Implementing Complete Streets
The Complete Streets initiative relates to the MAP Initiative 4, “Creating Desirable and Attractive Places.” It relates specifically to Action 2, “Develop and Implement a Sidewalk and Recreational Paths Plan” and Principle 10, “Streets will create an attractive public realm and be welcoming and comfortable places for people while safely accommodating vehicles.” The goal is to create attractive, comfortable, and convenient streetscapes for anyone traveling along them including drivers, bicyclist, pedestrians, and public transportation.
Why this is important
The Complete Streets Policy was incorporated into the Delaware-Muncie Metropolitan Plan Commission Transportation Plan and the five-year capital improvement program generated by Muncie’s Public Works Department to include various modes of travel. A balance of transportation options create livable, attractive communities making it easier and more convenient to bike to work, ride public transportation to shops, and cross the street safely. Streets are vital to communities with the purpose of moving people, and by providing efficient connections, a community will thrive.
The initiative was voted high priority at a RNCNA meeting by residents. A discussion by residents began concerning the amount of potholes and the need of sidewalks on multiple streets as it makes walking and biking challenging.
What will this involve
Incorporating bike lanes, street trees for shade and beauty, benches and vegetation for safe buffers between pedestrian and vehicle lanes, and locating buildings close to the street for a since of enclosure are all techniques to achieve complete streets.
Funding can occur from Community Development Block Grants given under the Community Focus Fund ran by the Indiana Office of Community and Rural Affairs. This grant is allocated to local governments to fund community and economic activities. About $200,000 is awarded annually with up to $500,000 funded on any individual project as long as 10% of the total project cost is matched locally. Funding from Transportation, Community, and System Preservation under the Federal Highway Administration can occur as well. The grant is allocated to states, metropolitan planning organizations, and local governments for planning and implementation regarding complete streets, streetscaping, and traffic calming measures. $61,000,000 is available every year.
Contact information for Funding/Assistance sources
Department of Community Development
300 N. High St. City Hall
Muncie, IN 47305-1639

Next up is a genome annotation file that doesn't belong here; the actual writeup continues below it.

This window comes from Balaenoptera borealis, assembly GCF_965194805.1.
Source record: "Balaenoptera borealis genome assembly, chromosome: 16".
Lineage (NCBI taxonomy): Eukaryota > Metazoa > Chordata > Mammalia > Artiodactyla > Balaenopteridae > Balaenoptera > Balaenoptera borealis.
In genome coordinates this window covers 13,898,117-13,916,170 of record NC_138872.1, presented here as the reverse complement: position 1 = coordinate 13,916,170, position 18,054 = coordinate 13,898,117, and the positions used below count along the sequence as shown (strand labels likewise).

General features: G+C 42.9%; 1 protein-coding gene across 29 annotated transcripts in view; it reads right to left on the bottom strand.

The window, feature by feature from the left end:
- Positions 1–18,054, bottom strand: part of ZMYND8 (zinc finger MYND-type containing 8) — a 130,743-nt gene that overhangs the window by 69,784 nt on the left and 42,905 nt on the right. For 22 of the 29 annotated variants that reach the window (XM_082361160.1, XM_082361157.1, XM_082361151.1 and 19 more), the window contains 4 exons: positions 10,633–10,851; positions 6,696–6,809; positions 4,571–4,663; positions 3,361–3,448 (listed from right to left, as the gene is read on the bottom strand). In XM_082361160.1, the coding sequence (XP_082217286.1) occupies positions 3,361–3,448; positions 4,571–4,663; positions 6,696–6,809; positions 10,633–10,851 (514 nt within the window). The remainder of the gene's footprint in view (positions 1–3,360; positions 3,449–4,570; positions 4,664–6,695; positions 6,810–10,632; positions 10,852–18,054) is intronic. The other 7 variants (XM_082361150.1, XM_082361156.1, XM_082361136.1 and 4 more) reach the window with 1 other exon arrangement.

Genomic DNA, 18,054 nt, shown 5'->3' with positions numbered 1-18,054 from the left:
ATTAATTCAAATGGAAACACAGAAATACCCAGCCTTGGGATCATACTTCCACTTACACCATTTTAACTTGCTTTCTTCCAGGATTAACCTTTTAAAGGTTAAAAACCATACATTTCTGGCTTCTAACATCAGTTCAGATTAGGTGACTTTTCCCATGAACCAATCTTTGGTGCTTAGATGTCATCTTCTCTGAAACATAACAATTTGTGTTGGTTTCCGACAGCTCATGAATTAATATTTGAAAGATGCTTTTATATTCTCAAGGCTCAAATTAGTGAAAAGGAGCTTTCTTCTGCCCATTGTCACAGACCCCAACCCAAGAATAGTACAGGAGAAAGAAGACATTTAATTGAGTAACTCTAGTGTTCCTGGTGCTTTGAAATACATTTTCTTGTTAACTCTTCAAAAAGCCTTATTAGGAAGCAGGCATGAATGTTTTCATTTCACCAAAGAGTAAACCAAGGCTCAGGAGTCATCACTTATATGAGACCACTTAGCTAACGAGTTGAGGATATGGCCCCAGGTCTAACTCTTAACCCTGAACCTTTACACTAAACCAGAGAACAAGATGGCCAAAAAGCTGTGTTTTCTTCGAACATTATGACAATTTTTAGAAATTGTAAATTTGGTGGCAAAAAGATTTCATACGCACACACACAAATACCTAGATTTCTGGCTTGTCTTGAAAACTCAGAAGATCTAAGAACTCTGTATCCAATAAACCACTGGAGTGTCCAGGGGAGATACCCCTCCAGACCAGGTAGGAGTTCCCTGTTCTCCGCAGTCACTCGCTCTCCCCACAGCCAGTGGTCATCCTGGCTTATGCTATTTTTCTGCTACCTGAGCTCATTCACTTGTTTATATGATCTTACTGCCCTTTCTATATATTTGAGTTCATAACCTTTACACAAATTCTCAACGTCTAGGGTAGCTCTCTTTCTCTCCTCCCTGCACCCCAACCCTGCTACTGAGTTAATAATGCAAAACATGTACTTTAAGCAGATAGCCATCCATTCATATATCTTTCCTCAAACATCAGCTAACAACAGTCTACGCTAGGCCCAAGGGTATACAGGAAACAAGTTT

Phone: (765) 747-4825
Fax: (765) 747-4898
Contact: Terry Whitt Bailey
Indiana Office of Community and Rural Affairs
One North Capitol, Suite 600
Indianapolis, IN 46204-2027
Phone: (317) 233-3762
Toll Free: (800) 824-2476
Fax: (317) 233-3597
Department of Public Works
5790 West Kilgore Ave.
Muncie, IN 47305
Phone: (765) 747- 4847
The snow plow priority map displays streets of importance that need maintenance done. High priority streets are the busiest, main arteries of the neighborhood that are crucial to traffic flow. This correlates to complete streets as the most important streets should be reconstructed first to be comfortable, safe, and convenient.
Summary of relevant case studies
The community became interested in increasing non-motorized modes of transportation through inspiration of linking the built environment with health. Their community transportation plan included complete streets for active living. A complete street policy was established after the project committee held two public meetings and four workshops with adults, low-income residents, and local institutions. An importance of walking and biking, and accommodation of all users including the disabled and old were recognized when the city organized four technical studies: latent demand score, level of service, street typology, and policy and regulation audits. Since the city did not fund any transportation construction other than regular maintenance, the committee received Georgia Department Transportation grant funding.
The city of Decatur, Georgia is similar in size of Muncie where they impacted there local neighborhoods by adding over 60 miles of sidewalks in 4.2 square miles. The Riverside Normal City neighborhood can be prime location for walking under MAP Initiative 4, Action 2, “Develop and Implement a Sidewalk and Recreational Paths Plan.”
Figure 1: Complete street in Decatur, Georgia showing on street parking, tree buffers and comfortable pedestrian walkway. Source